What we can observe during the French Revolution is an enormous accumulation. Huge depots, archives and collections were compiled from the annexation of the possessions of the king, of the nobility and of the church, later on as an effect of the vandalism and the art loot in Europe during the Napoleonic time. But what we also can observe, is the creation of a public discourse on heritage (patrimoine) and identity.
Thing, as a word, not only means object but also assembly. This assembling at museums expresses the desire to have a thing, an object, able to represent collective identity, a thing, which ‘makes us ourselves’. But such a ‘thing’ can hardly be found, and normally its an ‘image’, an ‘imagination’.
A society’s identity and memory could hardly be possessed like a ‘thing’, but, as an assembly the museum is, or could be a space for permanent discourses on what “we” are, about who “we” are and who the “others” are.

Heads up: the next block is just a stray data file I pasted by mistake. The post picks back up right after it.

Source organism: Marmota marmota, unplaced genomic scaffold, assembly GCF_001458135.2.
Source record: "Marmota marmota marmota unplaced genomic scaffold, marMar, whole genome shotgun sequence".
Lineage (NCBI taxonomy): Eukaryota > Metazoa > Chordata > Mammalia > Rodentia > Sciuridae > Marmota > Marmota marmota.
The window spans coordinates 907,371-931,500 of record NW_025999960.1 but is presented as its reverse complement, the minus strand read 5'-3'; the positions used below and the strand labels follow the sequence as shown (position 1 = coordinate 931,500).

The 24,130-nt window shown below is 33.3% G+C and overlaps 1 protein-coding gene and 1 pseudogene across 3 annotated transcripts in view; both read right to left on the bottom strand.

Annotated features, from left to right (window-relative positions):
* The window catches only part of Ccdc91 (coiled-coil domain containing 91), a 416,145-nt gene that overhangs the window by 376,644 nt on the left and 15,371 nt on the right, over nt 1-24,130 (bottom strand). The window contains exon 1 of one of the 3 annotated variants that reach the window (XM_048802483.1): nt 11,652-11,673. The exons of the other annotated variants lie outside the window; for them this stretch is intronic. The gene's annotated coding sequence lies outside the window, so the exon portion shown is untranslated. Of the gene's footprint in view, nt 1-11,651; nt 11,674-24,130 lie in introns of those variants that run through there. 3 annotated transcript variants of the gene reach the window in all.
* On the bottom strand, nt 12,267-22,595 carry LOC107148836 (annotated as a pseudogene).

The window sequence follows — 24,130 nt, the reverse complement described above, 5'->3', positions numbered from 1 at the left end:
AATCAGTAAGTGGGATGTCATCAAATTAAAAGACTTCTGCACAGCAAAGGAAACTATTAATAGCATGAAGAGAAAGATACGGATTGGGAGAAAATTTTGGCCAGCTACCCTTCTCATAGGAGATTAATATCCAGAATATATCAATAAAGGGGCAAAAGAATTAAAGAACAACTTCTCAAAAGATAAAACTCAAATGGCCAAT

For instance, in that intelligent and witty way in which the National Museum of Australia raises its central question in its mission statement: What does it mean to be an Australian ? The answer to what collective identity is, what this public good, represented by museums, is, can’t be given, it is a question that has to be raised constantly. This never-ending discourse is the task of a museums within a democratic society, this is the civilising role of museums.

Recently a US-American action film out of Hollywood by the Disney Company, a film for young boys and, by the way not a very interesting adventure story, raised some of the questions, I am considering here in its subtext.